The latest pandemic crisis is likely to see the gig economy reaching new heights. Britain's booming gig economy had more than doubled over the past three years, according to pre-COVID-19 research from the University of Hertfordshire. It stands to reason that the gig economy - described as labour that is provided on a part-time, temporary and flexible basis - is likely to become widespread, with more people looking to supplement or replace their income.
The term 'gig economy' first became popular during the global financial crisis of 2008, when many people were struggling to make ends meet in the face of unemployment and underemployment. Nowadays you can find gigs across the entire spectrum of the pay scale, including at senior executive level.
Examples of gig economy jobs
The gig economy can be broken down into two broad categories:
- Knowledge-based gigs: A growing number of firms are hiring skilled professionals for short-term projects that require a high level of specialized expertise. Think accountants, project managers, business analysts, designers, engineers, doctors – the list is almost endless. Industries that are using the services of knowledge-based contractors include finance, healthcare, IT, aerospace and transportation. The demand is being driven by the flexibility offered by the gig economy as well as a realization by companies that this is a low-risk way to engage top talent.
- Service-based gigs: This is perhaps the more traditional face of the gig economy. Examples of service-based gigs include tradespeople, field service technicians, domestic helpers and delivery drivers.
Gig economy apps
Before we consider in detail specific gig economy examples, it's worthwhile taking a sidestep to look at gig economy apps. Well-known names include Upwork and Freelancer. However, there's such a proliferation of online marketplaces now that there's pretty much a dedicated site for every occupation or business need.
There's no doubt that technology has made it easier for buyers and sellers to connect in the gig economy. And the numbers of professionals taking the plunge into the gig economy has also been driven by changes in technology which enable workers to telecommute, connect, collaborate and run a business all from their living rooms or the local coffee shop. The modern intranet – that's secure, reliable and the ultimate small business 'uniter' has also played a major role in connecting both the internal and external dots.
Advantages of the gig economy
For individual freelancers and contractors, the advantages of the gig economy are irresistible. From being your own boss, flexibility in determining your own work hours and location through to a better work-life balance, the gig economy has much to offer those of us who feel shackled by the rigidity of the 9-to-5 set up. The gig economy makes it easy to set yourself up as an independent consultant or contractor without the need for any great investment of capital. A computer and smartphone are often the only tools of the trade you need.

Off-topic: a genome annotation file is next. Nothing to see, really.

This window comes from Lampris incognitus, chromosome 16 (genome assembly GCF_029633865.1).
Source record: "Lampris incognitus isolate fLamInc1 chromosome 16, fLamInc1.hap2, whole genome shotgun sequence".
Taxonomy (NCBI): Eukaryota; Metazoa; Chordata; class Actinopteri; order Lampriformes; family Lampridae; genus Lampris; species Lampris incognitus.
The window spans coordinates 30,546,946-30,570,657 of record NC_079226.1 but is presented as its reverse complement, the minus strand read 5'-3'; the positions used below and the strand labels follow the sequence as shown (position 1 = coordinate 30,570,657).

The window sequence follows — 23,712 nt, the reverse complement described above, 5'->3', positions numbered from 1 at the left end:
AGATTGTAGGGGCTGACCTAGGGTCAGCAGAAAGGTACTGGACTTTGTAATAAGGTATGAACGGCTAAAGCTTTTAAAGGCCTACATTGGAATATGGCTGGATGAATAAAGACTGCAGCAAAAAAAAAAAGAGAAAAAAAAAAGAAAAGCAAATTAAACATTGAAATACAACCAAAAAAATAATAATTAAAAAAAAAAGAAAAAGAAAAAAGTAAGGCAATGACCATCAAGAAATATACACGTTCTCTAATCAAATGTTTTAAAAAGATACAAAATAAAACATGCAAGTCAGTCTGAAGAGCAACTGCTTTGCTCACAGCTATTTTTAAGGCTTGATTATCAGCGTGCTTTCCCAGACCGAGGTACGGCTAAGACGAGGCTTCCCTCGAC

And when it comes to small businesses, there are also some big pluses. When budgets are tight and internal expertise can be limited, the gig economy provides a solution for many of the problems facing small businesses.
If you can't afford the hefty fees of professional firms or permanent workers or you are facing an issue or problem that requires specialist expertise and knowledge, then the gig economy is the way to go.
What's more, using the gig economy transfers the risk from the organization to the individual. Traditional jobs with salaries, benefits and on-costs are not always the best model for small businesses - particularly in the face of a major economic downturn. And when it comes to delivering specific projects requiring specialized knowledge and expertise, it can be more cost-effective to offload the risk and responsibility for delivery to a freelancer or contractor.
Disadvantages of the gig economy
From the perspective of a small business, one major disadvantage is the murky legal status of freelancers. What happens if they don't deliver on a project or the quality is not as you expected? It is possible to download and use standard contracts but these may not be sufficient to cover you when things go seriously wrong.
In addition, you need to be careful about the tax status of gig workers. Long-term freelancers or those that are working full-time or using company-owned equipment and office space may be classified as an 'employee' rather than a contractor. And so, it's worth checking the employment status and tax implications of any gig workers you use.
Another disadvantage for small businesses is the time spent onboarding new freelancers and bringing them up to speed with the business and how it works. Plus, contractors can be located in different towns and cities making ongoing communication and collaboration a challenge. Many organizations use a company intranet as the solution to onboarding and communication issues. An intranet is also the perfect platform for real-time collaboration especially when utilizing embedded G Suite or Office 365 apps.
The future of the gig economy
There's no doubt, the gig economy will form a big part of our post COVID-19 future. In fact, the digital workplace combined with the flexibility and freedom on offer could well see the gig economy expand to become the de facto economy.
Access to shared files, instant messaging and collaboration tools via a cloud-based intranet such as MyHub will fully support remote teams of gig workers enabling this new way of working to take off.
Copyright 2020. Featured article made possible by Susan Bowden of MyHub - providers of cloud intranets that can support working and collaborating with freelancers in your business. Get your free demo or 14-day no obligation trial today!